Tag Archives: Alexander Matthews

“My One True Friend” at the Tristan Bates Theatre

Set in the 1970s, in what was then Rhodesia, Alexander Matthews’ play is both a family drama and a piece about racism. The style of writing is interesting, and the performances are good. Unfortunately, My One True Friend falls short dramatically.

There isn’t enough tension in the play. It’s understandable that director Antony Law uses voiceovers in scenes about the country’s dangerous curfews. But while this action may work on the page it fails on stage. Instead we’ve a warring family, led by a matriarch called Lady L, whose problems aren’t clear. And a dilemma, of sorts, for long-suffering servant Kapenie. In both cases, the characters are too poorly developed. Kapenie is a saintly figure, described as “serene”, which is exactly what Mensah Bediako, who takes the role, delivers. Meanwhile, Lady L’s lament that she has become “just an old woman with a sharp tongue”, ignoring her awful racism, is painfully close to the truth. Like Bediako, Suzanna Hamilton makes the part watchable. Both performers add some dynamism, but neither is given much to work with.

Lucy Lowe, Theo Bamber and Suzanna Hamilton
Lucy Lowe, Theo Bamber and Suzanna Hamilton

Instead of plot or character, it is language that interests Matthews and here he offers plenty. That’s not just a reference to how verbose the text is. Alongside plenty of philosophical buzzwords, characters speak about the structure of their argument as they go, explaining their rhetorical strategy with a mix of logic and psychology. The result is engaging, if a little odd.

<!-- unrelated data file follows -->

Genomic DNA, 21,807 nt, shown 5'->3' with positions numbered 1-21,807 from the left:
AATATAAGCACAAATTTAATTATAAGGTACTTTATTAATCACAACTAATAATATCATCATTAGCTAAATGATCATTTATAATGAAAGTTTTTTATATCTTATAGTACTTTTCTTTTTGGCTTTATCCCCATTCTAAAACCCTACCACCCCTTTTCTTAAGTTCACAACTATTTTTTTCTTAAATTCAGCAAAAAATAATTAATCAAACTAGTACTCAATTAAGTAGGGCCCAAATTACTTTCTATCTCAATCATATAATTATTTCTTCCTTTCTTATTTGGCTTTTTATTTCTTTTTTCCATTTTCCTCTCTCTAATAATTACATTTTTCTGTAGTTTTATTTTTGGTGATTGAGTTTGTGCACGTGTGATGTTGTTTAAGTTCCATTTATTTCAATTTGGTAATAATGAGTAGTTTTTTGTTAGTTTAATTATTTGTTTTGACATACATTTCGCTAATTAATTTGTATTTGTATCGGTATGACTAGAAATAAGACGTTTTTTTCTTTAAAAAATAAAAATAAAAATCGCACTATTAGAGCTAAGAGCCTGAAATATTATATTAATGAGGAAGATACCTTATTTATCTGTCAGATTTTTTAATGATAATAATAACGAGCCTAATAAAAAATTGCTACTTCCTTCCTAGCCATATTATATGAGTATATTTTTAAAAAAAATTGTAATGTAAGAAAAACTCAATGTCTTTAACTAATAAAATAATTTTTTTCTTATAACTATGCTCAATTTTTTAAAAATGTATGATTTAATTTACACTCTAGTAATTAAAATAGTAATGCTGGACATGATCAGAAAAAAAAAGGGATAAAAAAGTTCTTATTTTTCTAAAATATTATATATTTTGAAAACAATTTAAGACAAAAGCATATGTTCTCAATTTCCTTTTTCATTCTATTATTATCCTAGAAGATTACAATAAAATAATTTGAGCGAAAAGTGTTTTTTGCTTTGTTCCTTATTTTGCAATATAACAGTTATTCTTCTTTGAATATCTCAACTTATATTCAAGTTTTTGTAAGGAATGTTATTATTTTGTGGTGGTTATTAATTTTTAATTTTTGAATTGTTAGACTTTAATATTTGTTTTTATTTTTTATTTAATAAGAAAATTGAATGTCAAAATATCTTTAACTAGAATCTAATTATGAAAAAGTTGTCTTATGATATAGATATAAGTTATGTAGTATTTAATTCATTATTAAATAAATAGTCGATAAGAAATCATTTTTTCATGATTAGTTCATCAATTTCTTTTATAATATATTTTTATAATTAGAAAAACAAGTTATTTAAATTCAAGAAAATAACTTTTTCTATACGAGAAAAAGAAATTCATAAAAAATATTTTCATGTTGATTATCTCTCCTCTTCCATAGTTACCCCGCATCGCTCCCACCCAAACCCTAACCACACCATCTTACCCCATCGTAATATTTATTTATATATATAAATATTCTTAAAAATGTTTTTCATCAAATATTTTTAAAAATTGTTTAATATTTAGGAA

It must be stressed that the delivery of this sometimes overwhelming verbiage is good. Theo Bamber and Lucy Lowe, as Lady L’s children, have a petulant edge and turn their arguments into dangerous games. More seriously, in outlining his persuasive techniques to get his grandfather to emigrate to America with him, Joseph Rowe makes his role feel urgent and his character inspiring.

The text is wonderfully detailed and clear to a fault; Matthews fights against nuance with a compulsion. And the technique provides genuine insight. But the tone is dry and demands a lot from an audience. It doesn’t have to be like this: the scene of Lady L’s birthday party, with the help of a little punch, is potentially funny (a PoMo take on a drawing room comedy?). It’s a shame Law didn’t pursue this variety. Ironically for a piece with so much talk, Matthews needs to give us more: in back stories for characters and historic information about what’s going on outside the house. Epitomising the problem is a horribly truncated finale – almost a bad joke, with no sense of resolution. We end up learning and feeling too little, with the sense of a play that needs to be a lot longer and say much more

Until 14 September 2019


Photos by Mark Senior